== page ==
Journal of Biological Chemistry vol:278 issue:1 pages:372-381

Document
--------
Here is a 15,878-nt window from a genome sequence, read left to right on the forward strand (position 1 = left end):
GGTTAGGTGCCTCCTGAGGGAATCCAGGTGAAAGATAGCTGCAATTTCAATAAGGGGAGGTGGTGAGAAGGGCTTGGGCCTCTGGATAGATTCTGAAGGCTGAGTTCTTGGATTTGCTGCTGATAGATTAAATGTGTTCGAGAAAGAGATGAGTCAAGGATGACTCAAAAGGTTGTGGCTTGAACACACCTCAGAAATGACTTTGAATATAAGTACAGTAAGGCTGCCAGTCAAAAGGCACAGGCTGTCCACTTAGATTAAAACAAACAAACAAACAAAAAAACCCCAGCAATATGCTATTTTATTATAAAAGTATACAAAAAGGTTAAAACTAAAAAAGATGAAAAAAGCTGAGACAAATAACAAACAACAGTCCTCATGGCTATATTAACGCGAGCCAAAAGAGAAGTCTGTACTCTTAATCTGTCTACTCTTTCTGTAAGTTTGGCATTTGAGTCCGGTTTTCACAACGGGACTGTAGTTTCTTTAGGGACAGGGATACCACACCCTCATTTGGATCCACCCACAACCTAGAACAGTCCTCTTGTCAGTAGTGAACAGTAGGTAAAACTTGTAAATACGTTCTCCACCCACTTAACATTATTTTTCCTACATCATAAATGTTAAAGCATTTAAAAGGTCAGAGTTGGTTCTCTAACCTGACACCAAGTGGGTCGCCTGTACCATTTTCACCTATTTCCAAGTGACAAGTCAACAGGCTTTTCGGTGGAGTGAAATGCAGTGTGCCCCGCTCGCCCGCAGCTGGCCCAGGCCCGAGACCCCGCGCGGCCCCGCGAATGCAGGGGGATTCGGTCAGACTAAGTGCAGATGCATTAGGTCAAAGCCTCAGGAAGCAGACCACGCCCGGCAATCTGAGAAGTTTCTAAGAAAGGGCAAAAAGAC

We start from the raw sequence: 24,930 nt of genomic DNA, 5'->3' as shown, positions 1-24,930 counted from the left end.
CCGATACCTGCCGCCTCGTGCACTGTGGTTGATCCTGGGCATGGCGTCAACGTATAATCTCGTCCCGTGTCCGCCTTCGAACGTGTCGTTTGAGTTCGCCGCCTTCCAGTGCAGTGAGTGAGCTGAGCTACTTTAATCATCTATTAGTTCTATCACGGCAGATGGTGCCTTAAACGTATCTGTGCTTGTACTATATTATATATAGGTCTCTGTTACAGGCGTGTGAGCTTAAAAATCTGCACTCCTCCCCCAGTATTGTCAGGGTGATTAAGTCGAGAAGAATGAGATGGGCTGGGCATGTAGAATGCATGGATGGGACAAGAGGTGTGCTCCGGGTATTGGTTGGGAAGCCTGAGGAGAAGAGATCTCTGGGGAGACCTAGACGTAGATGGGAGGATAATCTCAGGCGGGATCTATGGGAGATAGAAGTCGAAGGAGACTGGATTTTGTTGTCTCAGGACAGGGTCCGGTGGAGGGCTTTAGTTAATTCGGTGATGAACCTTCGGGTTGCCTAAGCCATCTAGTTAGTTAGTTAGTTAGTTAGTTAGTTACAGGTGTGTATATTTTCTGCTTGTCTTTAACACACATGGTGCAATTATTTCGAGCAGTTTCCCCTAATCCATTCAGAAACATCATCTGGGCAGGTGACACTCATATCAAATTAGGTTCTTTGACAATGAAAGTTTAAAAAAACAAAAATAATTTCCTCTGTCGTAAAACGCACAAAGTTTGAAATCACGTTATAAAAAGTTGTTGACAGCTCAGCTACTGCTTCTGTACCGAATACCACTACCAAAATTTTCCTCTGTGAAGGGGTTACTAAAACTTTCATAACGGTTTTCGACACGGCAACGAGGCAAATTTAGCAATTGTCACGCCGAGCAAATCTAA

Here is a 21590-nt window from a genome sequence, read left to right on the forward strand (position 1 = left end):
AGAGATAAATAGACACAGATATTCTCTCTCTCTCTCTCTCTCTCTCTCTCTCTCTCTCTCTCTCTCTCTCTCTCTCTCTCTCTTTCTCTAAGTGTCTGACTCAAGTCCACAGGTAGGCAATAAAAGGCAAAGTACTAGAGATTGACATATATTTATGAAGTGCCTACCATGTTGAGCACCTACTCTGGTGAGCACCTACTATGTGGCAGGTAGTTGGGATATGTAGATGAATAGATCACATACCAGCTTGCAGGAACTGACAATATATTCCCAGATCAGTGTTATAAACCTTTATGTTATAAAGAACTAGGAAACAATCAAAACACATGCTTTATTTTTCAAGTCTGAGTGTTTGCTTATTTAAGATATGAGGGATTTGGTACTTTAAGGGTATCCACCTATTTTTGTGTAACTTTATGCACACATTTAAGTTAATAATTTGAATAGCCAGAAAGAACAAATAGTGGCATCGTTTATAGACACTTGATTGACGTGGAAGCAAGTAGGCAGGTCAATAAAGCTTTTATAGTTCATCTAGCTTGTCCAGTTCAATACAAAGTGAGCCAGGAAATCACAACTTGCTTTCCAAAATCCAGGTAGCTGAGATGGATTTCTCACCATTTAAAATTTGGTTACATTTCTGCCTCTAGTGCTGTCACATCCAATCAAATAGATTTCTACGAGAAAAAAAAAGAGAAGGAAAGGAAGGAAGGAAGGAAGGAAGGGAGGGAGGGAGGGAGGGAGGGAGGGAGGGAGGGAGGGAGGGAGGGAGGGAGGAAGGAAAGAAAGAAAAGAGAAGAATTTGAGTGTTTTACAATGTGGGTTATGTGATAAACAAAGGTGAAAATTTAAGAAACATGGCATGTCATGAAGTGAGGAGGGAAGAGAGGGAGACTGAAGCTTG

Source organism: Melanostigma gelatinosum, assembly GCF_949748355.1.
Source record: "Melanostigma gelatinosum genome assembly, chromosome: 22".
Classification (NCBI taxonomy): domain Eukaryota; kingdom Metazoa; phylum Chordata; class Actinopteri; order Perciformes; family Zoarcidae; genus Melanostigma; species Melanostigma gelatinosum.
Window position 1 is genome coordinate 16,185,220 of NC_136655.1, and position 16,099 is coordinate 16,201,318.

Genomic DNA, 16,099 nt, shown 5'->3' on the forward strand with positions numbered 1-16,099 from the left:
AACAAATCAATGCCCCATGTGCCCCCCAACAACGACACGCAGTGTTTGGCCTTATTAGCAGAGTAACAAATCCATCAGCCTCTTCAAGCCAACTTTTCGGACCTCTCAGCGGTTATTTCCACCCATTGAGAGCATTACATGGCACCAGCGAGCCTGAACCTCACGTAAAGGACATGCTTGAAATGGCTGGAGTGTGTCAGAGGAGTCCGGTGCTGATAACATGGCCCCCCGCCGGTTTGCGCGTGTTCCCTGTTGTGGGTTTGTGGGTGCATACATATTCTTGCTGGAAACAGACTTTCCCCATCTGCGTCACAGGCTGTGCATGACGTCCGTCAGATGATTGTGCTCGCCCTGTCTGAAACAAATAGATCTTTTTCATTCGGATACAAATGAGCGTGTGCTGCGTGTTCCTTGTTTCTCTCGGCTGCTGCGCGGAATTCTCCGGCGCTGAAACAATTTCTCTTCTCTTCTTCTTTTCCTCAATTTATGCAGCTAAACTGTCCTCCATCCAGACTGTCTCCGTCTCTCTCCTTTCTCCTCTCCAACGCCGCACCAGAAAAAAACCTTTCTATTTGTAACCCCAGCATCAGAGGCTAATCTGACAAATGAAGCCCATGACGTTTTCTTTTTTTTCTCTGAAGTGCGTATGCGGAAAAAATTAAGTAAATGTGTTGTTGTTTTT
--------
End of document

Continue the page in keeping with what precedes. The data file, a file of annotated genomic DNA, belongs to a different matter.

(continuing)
We studied human immunodeficiency virus, type 1 (HIV-1) integrase (IN) complexes derived from nuclei of human cells stably expressing the viral protein from a synthetic gene. We show that in the nuclear extracts IN exists as part of a large distinct complex with an apparent Stokes radius of 61 A, which dissociates upon dilution yielding a core molecule of 41 A. We isolated the IN complexes from cells expressing FLAG-tagged IN and demonstrated that the 41 A core is a tetramer of IN, whereas 61 A molecules are composed of IN tetramers associated with a cellular protein with an apparent molecular mass of 76 kDa. This novel integrase interacting protein was found to be identical to lens epithelium-derived growth factor (LEDGF/p75), a protein implicated in regulation of gene expression and cellular stress response. HIV-1 IN and LEDGF co-localized in the nuclei of human cells stably expressing IN. Furthermore, recombinant LEDGF robustly enhanced strand transfer activity of HIV-1 IN in vitro. Our findings indicate that the minimal IN molecule in human cells is a homotetramer, suggesting that at least an octamer of IN is required to accomplish coordinated integration of both retroviral long terminal repeats and that LEDGF is a cellular factor involved in this process.